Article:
See also:born at Zsibo, and was educated at his
See also:castle by Motes Pataky in the most liberal and patriotic direction . In 1823 he permanently entered public
See also:life and made the acquaintance of Count
See also:Szechenyi whose
See also:companion he was on a long educative
See also:foreign tour, on his return from which he became one of the leaders of the liberal
See also:movement in the Upper
See also:House . In 1833 appeared his Baliteletek (Prejudices), which was for long a prohibited
See also:book . He was the foremost
See also:leader of the Opposition at the
See also:diet of 1834, and his freely expressed opinions on
See also:land-redemption, together with his efforts to give greater publicity to the debates of the diet by printing them, involved him in two expensive
See also:crown prosecutions . He was imprisoned at Grafenberg, whither he had gone to be cured of an
See also:eye trouble, and two years later became quite
See also:blind . Subsequently he did much for
See also:children's homes and the introduction and extension of the
See also:industry in Hungary . The events of 1848 brought him home from a long residence abroad, but he was no longer the man he had been, and soon withdrew again to Grafenberg . He died on the 21st of
See also:April 185o, on his way back to Hungary . See Ferencz Szilagyi, Life and Career of Baron
See also:Nicholas Wesselenyi the Younger (Hung .
See also:Budapest, 1876) . (R . N .
B.) WESSEX, one of the kingdoms of Anglo-SaxonBritain . The
See also:story of its origin is given in the Saxon
See also:Chronicle . According to this the
See also:kingdom was founded by two princes,
See also:Cerdic, and Cynric his son, who landed in 494 or 495 and were followed by other settlers in 5o1 and 514 . After several successful battles against the Welsh they became
See also:kings in 519 . Very few of the localities connected with the story of these princes have been identified with certainty, but such identifications as there are point to the
See also:part of Hampshire . In 530 Cerdic and Cynric are said to have conquered the Isle of
See also:Wight, which they gave to two of their relatives, Stuf and Wihtgar . Cerdic died in 534 . Cynric defeated the Britons at
See also:Salisbury in 552 and again in conjunction with his son
See also:Ceawlin at Beranburh, probably Barbury
See also:Hill, in 556 . At his
See also:death in 56o he was succeeded by Ceawlin, who is mentioned by Bedews the second of the
See also:English kings to hold an imperium in Britain . With him we enter upon a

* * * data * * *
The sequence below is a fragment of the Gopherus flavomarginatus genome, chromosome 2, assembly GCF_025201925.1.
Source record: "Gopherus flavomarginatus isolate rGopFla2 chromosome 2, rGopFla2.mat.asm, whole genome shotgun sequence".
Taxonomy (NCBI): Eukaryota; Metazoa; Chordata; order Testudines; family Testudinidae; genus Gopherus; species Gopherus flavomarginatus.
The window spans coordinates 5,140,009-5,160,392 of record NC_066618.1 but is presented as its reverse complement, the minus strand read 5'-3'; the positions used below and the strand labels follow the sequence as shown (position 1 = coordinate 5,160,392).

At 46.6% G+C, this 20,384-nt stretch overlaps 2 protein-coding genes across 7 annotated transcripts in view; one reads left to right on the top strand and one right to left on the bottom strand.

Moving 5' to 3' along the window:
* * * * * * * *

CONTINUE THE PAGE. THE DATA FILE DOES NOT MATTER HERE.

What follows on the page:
See also:period not perhaps of
See also:history, but at least of more or less reliable tradition . How far the earlier part of the story deserves
See also:credence has been and still is much debated . At all events no value can be attached to the
See also:dates given in the Chronicle .
Thepreface to this
See also:work places Cerdic's
See also:assumption of the
See also:sovereignty six years after his landing, that is, in the
See also:year 5o0, and assigns him a reign of sixteen years, which makes his death fall eighteen years before 534, the date recorded in the
See also:annals . Again, while the annals record Ceawlin's accession in 56o and his expulsion in 592, the preface with other early authorities assigns him a reign of only seventeen years . Further a number of genealogies, both in the Chronicle and elsewhere, represent Cynric as
See also:grandson of Cerdic and son of a certain Creoda . Suspicion likewise attaches to the name Cerdic, which seems to be Welsh, while we learn from Bede that the Isle of Wight, together with part at least of the Hampshire
See also:coast, was colonized by
See also:Jutes, who apparently had a kingdom distinct from that of Wessex . For these reasons the story of the foundation of Wessex, though it appears to possess considerable antiquity, must be regarded as open to
See also:grave suspicion . It is worthy of note that the
See also:dynasty claimed to be of the same origin as the royal house of
See also:Bernicia and that two of Cerdic's ancestors, Freawine and
See also:Wig, figure in the story of
See also:king of
See also:Angel . Whatever may be the truth about the origin of the kingdom, and it is by no means impossible that the invasion really proceeded from a different quarter, we need not doubt that its dimensions were largely increased under Ceawlin . In his reign the Chronicle mentions two
See also:great victories over the Welsh, one at a place called Bedcanford in 571, by which
See also:Aylesbury and the upper part of the
See also:Thames valley fell into the hands of the West
See also:Saxons, and another at Deorham in 577, which led to the capture of Cirencester, Bath and
See also:Gloucester . Ceawlin is also said to have defeated IEthelberht at a place called Wibbandun (possibly
See also:Wimbledon) in 568 . In 592 he was expelled and died in the following year . Of his successors Ceol and Ceolwulf we know little though the latter is said to have been engaged in